Well, follow the chain of evidence. They're not blowing things up in China or Sierra Leone or Sweden, are they? They're targeting the nations where people support the effort in Iraq, or places where those people congregate. And they haven't been doing it for all that long; only since the 1960s, really. So we can say it dates from roughly a generation after the US superseded the UK as the big hand of the Western world in the Middle East. I understand what you're saying about the arrogance of seeing everything as a reaction to the US and the West; I've made that point myself about Canadian politics. But sometimes, people do react to the policies of the US and the West, and there's every indication that this is the case. If you can interpret the evidence in some other way that makes as much sense, I'm all ears. But you'd need to explain why only the West, and why only recently. If it's not a reaction to Western policies towards the Middle East since roughly the creation of the state of Israel, then what is it?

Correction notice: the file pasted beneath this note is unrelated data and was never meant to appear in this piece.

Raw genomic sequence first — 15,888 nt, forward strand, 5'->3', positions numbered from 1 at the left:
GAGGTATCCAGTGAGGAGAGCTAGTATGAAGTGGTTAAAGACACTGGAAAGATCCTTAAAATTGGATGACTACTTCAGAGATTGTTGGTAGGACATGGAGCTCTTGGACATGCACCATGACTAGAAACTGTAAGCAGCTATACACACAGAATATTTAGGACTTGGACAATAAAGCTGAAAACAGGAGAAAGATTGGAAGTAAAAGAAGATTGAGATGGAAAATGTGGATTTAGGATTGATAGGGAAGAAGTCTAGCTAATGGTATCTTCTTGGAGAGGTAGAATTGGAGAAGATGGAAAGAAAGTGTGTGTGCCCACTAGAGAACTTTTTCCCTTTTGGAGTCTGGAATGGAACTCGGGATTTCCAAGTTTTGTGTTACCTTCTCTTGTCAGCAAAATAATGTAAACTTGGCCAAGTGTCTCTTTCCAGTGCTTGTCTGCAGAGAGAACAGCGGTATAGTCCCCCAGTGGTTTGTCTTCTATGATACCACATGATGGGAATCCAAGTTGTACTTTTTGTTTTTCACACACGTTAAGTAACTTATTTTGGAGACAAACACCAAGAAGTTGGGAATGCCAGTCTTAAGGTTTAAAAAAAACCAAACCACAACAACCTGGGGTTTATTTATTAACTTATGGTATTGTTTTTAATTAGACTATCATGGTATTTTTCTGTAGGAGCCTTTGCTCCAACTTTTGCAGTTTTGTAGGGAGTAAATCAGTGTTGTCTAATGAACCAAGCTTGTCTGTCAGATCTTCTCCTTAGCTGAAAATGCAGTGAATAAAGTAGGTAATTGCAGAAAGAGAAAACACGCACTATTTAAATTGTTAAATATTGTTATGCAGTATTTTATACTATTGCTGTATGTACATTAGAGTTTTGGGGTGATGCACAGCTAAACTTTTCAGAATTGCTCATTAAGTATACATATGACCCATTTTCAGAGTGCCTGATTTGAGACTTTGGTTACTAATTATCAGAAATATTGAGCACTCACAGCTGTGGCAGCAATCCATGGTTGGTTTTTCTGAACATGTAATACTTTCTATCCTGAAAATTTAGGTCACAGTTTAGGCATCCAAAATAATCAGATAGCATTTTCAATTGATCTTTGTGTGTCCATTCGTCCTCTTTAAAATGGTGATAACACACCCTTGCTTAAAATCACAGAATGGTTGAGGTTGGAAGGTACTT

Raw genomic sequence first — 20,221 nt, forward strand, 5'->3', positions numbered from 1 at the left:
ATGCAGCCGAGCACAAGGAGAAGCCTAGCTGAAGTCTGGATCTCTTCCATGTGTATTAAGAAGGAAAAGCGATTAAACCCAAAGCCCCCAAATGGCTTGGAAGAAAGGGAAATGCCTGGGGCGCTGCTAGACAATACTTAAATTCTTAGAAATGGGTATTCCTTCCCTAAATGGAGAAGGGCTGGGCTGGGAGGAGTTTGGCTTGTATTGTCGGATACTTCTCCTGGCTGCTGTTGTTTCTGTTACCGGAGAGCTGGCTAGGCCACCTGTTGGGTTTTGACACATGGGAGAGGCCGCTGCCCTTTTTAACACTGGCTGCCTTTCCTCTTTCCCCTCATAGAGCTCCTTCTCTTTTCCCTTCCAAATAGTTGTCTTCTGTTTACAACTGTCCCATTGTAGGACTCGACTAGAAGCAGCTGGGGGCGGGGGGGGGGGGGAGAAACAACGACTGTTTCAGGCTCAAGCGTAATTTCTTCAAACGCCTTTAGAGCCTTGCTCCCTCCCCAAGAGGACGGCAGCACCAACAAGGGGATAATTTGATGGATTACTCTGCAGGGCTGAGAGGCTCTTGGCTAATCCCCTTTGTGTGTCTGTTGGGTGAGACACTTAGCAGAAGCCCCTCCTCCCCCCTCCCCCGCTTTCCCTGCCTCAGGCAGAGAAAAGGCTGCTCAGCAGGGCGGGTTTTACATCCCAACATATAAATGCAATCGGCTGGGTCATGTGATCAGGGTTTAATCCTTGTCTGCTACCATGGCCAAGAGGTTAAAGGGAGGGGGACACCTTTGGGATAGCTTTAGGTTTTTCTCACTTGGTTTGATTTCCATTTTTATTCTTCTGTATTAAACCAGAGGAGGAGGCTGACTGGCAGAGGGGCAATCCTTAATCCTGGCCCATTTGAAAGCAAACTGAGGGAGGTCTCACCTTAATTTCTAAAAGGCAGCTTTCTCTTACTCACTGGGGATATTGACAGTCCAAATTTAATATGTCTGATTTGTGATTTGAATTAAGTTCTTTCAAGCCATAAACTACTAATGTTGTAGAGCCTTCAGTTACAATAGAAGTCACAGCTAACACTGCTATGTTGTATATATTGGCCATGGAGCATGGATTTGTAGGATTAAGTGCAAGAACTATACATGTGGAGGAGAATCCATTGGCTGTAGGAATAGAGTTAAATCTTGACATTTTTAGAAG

The people on that London bus, the people in the World Trade Center, and the people of Falluja - none of them deserved it. It's all barbaric, it's all unjust, and it all must be condemned.

Condemnation's a start, but until people like us convince enough of our fellow Westerners that our modern-era Viking raids have to stop, the societies we target have a right to defend themselves, to do what it takes to compel us leave them alone. How can anyone who believes in human equality and justice deny that? So long as they are under threat, we are under threat. When we all finally get that, this will end.


Kyle_From_Ottawa said...

Do you consider Russia as "West"? Because they've been on the receiving end too.

Here's my two cents on the issue. In a way, I feel the same way as you do. But I disagree with things also.